Solar provides power for homes and businesses while providing a haven for pollinators, who can help power agriculture. It’s a beautiful picture and a great opportunity for Hartland, Newfane and Niagara County.
There was a time when I believed that the opportunity to partner with EDF Renewables on a utility scale solar array in Hartland would be a generous way to pass our farm to the next generation. That’s still true, but I’m a farmer and I’ve never been one to leave well enough alone. I like to try and make little improvements where the opportunity presents itself, especially around my house and our farm. I don’t sit still very well – ask my wife. Coincidentally the next generation doesn’t either.
Speaking of, my kids — Jack, Haddie and Sid — have the opportunity to watch their dad work through what it means to care for God’s creation while still continuing to drive past a sign that has your last name on it each morning. The delicate balance of maintaining a good cash flow each week and month and year, and yet respecting the planet and the dirt that you need long term, is challenging. After all, farmers eat here and live here too.
That’s why I love the idea of “agrivoltaics,” a fancy word for “sharing the light.” The slightly taller solar panels (the top of the panel is usually not more than 12 feet tall) can harvest sunshine for electricity and the rest of the generous light splash from above can make grass grow for sheep to eat or, for the sake of our discussion today, make beautiful flowers grow for bees.
Pollinators (bees) have been struggling and it would be wise for us all to not simply fly over this issue but to land on it and learn what we can do. This includes farmers. Actually, bees act as natural farmers and they’re responsible for more than 30% of the food supply through natural pollination. However, models of wild bee abundance show declines of roughly 23% across the U.S. from 2008 to 2013 (https://www.smithsonianmag.com/smart-news/new-map-highlights-bee-population-declines-across-us-180962268/).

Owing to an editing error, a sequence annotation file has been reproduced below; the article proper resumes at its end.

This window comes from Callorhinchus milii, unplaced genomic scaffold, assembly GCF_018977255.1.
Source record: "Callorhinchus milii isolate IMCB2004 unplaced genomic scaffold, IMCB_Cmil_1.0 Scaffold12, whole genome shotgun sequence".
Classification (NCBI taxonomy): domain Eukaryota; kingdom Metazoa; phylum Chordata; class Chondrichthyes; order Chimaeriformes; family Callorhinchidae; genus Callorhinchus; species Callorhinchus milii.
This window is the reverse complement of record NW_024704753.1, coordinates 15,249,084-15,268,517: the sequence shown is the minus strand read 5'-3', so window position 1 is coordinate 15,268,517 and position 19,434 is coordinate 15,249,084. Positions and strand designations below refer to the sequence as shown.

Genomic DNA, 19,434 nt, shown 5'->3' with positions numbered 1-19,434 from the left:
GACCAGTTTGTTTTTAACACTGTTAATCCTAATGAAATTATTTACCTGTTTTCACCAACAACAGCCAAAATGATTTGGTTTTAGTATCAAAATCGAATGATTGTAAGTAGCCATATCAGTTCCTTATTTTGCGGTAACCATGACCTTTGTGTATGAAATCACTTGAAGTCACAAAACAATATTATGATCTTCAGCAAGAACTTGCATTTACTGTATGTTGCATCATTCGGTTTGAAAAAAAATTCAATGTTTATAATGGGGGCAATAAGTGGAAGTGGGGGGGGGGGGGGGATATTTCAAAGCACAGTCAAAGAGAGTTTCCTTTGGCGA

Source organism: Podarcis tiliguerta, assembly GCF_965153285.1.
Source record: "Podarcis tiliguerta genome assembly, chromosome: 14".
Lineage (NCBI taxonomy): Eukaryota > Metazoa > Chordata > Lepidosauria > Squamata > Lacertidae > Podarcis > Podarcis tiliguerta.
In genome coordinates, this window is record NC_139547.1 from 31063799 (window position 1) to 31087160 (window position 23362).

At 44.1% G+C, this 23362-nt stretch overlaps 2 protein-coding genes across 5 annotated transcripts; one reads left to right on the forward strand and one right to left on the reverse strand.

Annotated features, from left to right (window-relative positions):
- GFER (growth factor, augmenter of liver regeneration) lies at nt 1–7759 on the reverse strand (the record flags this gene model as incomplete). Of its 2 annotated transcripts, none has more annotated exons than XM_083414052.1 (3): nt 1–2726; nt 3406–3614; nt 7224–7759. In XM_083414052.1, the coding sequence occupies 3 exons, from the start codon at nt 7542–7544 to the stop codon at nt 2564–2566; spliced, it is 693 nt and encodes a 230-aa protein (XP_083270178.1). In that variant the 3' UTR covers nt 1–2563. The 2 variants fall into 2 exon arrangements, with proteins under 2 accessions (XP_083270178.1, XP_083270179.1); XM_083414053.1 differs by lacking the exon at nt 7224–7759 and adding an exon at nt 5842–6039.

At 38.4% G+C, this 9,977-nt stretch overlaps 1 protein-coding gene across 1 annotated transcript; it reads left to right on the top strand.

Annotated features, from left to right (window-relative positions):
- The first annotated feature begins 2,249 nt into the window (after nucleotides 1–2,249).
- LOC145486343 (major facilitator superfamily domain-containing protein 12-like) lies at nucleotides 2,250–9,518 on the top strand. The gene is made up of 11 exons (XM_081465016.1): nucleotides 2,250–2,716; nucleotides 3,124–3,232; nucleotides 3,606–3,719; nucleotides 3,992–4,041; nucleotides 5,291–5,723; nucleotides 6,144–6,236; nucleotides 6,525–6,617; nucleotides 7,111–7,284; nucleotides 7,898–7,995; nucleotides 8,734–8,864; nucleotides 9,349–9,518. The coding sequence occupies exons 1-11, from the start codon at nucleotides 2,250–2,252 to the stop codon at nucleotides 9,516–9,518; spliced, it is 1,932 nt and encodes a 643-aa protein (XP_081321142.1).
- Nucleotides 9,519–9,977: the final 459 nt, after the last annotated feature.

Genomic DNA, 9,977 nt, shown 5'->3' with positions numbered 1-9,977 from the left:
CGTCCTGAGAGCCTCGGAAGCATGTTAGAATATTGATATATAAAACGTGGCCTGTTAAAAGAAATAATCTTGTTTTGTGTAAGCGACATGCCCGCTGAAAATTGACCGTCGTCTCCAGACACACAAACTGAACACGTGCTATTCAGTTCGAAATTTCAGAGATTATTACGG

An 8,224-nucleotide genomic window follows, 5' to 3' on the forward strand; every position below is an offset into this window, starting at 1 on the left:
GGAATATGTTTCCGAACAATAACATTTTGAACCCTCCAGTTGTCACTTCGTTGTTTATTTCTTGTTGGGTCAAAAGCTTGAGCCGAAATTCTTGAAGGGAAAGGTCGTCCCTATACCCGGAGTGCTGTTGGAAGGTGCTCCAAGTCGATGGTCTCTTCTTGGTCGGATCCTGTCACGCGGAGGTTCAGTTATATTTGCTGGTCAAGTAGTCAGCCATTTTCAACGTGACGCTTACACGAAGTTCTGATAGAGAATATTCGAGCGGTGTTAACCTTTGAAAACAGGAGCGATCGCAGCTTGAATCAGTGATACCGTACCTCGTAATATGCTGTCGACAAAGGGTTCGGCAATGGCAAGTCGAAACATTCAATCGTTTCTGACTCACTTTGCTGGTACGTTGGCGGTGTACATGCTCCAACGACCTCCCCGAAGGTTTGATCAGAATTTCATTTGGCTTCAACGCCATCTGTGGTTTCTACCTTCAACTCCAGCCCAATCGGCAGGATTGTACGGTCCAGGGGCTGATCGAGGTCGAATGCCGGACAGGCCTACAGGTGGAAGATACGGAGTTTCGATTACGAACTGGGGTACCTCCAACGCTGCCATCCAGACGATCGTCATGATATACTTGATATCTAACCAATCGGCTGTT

There are crops that are more pollinator dependent than others but crops like soybeans and alfalfa are crops that our farm actually grows. Our neighbors in Niagara County grow other crops that are even more pollinator dependent like beautiful sunflowers, sweet strawberries, crisp apples, thriving pumpkins, delicious cherries and the list goes on. Allowing pollinators, as if I or a fence could stop them, to have a haven amongst the panels where chemistry and mowing aren’t used or are extremely limited, could and should allow their populations to flourish. Just take soybeans for example – studies show an increase of up to 18% for soy crops near solar facilities with pollinator habitat.
I love the idea of powering our homes and farms on the same acre. Thank you for reading and learning along with me about the great opportunities that solar and renewable energy can give to our farm and the next generation. It brings a whole new meaning to the term “solar farm.”
JEREMY L. VERRATTI, Gasport